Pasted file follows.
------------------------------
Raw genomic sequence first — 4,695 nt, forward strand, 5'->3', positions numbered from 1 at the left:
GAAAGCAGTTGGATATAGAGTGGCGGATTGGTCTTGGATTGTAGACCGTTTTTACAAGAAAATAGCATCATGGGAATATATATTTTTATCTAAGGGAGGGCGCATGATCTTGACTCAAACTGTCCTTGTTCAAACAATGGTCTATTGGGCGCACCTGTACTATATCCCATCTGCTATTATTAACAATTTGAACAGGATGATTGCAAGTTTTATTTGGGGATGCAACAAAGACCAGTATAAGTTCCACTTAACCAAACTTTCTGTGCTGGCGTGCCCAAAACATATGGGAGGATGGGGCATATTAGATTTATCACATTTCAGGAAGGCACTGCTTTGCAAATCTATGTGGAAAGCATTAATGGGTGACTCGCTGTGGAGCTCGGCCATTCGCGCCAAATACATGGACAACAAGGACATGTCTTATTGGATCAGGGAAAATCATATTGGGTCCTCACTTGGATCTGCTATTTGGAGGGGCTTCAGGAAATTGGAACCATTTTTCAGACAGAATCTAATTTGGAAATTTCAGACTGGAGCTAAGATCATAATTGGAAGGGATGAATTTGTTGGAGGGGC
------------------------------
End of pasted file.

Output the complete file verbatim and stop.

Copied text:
Raw genomic sequence first — 4,695 nt, forward strand, 5'->3', positions numbered from 1 at the left:
GAAAGCAGTTGGATATAGAGTGGCGGATTGGTCTTGGATTGTAGACCGTTTTTACAAGAAAATAGCATCATGGGAATATATATTTTTATCTAAGGGAGGGCGCATGATCTTGACTCAAACTGTCCTTGTTCAAACAATGGTCTATTGGGCGCACCTGTACTATATCCCATCTGCTATTATTAACAATTTGAACAGGATGATTGCAAGTTTTATTTGGGGATGCAACAAAGACCAGTATAAGTTCCACTTAACCAAACTTTCTGTGCTGGCGTGCCCAAAACATATGGGAGGATGGGGCATATTAGATTTATCACATTTCAGGAAGGCACTGCTTTGCAAATCTATGTGGAAAGCATTAATGGGTGACTCGCTGTGGAGCTCGGCCATTCGCGCCAAATACATGGACAACAAGGACATGTCTTATTGGATCAGGGAAAATCATATTGGGTCCTCACTTGGATCTGCTATTTGGAGGGGCTTCAGGAAATTGGAACCATTTTTCAGACAGAATCTAATTTGGAAATTTCAGACTGGAGCTAAGATCATAATTGGAAGGGATGAATTTGTTGGAGGGGC